We prefer like most to visit our local ASDA, SAINSBURYS or MORRISSONS because they provide goods cheaper than the CoOp. I dont honestly think its the demise of the DIVI in most societies, which caused it's downfall, I should imagine it's the ability of the big chains to buy enormous quantities of food etc and sell it cheaper than the CoOps. We also have an out of town CoOp, I think it survives on passing trade though? It used to be well patronised but with the coming of the larger stores, it has become a bit of a ghost town.
I worked for the B.C.S. greengrocery as a mobile shop manager,after training at various branches. My shop was a low loader truck fitted out with a roof with shoot for potatoes,and room to carry boxes of eggs, bananas and any thing else that was needed to replenish the stock on the chassis which was fitted out with shelves to display our stock. I had an assistant called Mac (Iwonder if he is still around?)
This going back to the 1940/1950's. Happy as the day was long. Rain or shine we would travel our route, Normal working hours about 65-70 per week. Never a moan from either of us.
Our routine was Monday Half day, Morning spent on paper work and tidying van replenish our stock ready for Tuesday- start work 7-00am collect goods, from warehouse including fresh fish, That would be a no-no today. set off on our round Starting by standing in the yard at Quinton Shops for the morning and round the streets in the afternoon. Back to depot about 5-30 to 6pm Catch tram home to Stechford. this was repeated on Thursday's and Saturday. Wednesday and Friday same routine in morning, then off to start in Acocks Green and finishing in Solihill.
Imagine the winter of 1947 out in the cold standing around waiting for customers. Serving wet fresh fish from the back of the lorry. Filleting plaice, herrings and cod. Skinning rabbits, dressing poultry, then when it rained emptying your wellies before going to catch your tram and all for Ã‚Â£9 per week. AH HAPPY DAYS.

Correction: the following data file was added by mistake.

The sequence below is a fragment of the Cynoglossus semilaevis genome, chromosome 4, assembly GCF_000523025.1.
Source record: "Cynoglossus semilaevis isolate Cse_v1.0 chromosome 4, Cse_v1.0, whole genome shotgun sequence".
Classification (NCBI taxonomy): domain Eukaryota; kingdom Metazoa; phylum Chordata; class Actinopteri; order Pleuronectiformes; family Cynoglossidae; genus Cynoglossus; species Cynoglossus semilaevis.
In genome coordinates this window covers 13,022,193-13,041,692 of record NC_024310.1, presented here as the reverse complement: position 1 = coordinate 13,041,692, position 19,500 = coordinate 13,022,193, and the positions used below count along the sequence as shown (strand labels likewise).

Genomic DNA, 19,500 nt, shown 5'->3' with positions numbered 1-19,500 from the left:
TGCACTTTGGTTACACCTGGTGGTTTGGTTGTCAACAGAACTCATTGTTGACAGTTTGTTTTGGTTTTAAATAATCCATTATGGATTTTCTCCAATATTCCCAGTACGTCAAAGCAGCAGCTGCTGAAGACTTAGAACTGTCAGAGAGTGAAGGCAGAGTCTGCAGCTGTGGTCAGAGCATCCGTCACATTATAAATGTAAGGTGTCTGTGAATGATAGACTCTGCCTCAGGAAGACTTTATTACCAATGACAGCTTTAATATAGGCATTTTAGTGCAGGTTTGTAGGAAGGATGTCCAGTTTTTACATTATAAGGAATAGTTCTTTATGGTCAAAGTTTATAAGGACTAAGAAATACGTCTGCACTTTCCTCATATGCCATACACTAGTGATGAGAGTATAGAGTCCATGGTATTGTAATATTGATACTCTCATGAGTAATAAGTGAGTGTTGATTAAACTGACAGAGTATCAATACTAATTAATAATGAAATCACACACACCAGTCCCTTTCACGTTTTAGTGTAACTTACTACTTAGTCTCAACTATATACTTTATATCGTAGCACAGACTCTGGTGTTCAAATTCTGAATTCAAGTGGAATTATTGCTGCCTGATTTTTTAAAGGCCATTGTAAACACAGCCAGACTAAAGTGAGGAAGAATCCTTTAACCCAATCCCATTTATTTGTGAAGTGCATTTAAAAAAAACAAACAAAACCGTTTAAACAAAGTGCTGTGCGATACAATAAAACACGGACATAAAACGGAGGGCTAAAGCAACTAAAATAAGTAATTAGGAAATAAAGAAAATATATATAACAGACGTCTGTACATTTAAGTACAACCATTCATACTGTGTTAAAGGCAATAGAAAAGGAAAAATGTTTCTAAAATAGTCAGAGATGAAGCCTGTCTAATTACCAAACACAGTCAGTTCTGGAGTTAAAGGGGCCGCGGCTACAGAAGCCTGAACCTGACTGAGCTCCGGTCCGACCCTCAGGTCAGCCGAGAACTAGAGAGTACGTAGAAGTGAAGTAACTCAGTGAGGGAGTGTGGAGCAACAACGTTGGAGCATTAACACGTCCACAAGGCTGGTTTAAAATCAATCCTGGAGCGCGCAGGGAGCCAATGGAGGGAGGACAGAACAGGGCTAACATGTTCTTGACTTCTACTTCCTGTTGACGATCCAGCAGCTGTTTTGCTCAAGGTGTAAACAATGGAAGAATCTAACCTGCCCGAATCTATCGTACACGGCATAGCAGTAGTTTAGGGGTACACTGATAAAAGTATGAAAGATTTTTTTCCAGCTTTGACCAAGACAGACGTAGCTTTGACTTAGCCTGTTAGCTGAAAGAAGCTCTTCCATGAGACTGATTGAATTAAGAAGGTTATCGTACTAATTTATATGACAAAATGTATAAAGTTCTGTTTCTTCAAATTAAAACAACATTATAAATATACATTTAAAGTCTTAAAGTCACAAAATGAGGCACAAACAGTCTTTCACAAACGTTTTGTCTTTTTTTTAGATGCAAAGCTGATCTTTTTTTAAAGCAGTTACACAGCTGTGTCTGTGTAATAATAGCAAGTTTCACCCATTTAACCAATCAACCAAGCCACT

Back to Co-Op numbers my mothers was 2690, my grand mothers was 0108 and ours was 48485. Incidentally the Co-op is making a come back up here in Warrington and surrounding districts, I am pleased to say.
"ELEVEN, TWENTY, EIGHTY-SEVEN! and don't forget to tell it to Stan the milkman when he comes. And tell him to stop that ruddy 'oss rummaging in the pigbin. But if it drops a load, get the bucket and spade before Joe Newal gets to it."
Stan the (ex)-milkman was still using the Handsworth Horicultural Club well into the late eighties. I never knew his surname and can't recall what his horse was named but I s'pose it probably died when pushed into early retirement by a three-wheeled electric float.
111766 DIVI NUMBER
THE MILKMANS HORSE WAS CALLED WANG AND HE WAS SHOT OUTSIDE MY MOMS HOUSE, WHEN HE PANICKED AND BROKE HIS LEG. :cry:
THEY NEVER SHOT THE REPLACEMENT MILK CART WHEN IT'S BATTERY WENT FLAT :?
155562 When we had our groceries delivered on a Friday afternoon we used to help Mum check that all the items were there by ticking them off in a little blue book (i think) and then use the box to push each other up and down the lino in the hall it kept us happy for ages till it fell to pieces :lol: Paul do you remermber my Dad he drank in the HHC untill the late eighties his name was Ivor Rees?
I know it's shameful. but I can't remember me number. Every time I try Brian's service number pops up.
My dad hated the co-op. I don't think he ever set foot in one mind,
he was just an awkward watsit. Mom would come in with the shopping and he would wait for her to unpack it, then we waited for him to say it -
'You know I hate that bloody co op bacon.'
My mom shopped at the Co-Op on Gt lister St and under no circumstances would she ever tell anyone except the manager of the shop her number, as I've said befor she trusted no one, but no one. Think she thought someone would try and pinch her 'Divvy' if they ever got hold of the number.
My brother-in-law worked at the Co-Op Funeral directers on the corner of Vauxhall Rd, or there-abouts for a number years,(he has some stories to tell about that if only I could get him on 'The Site'). :lol: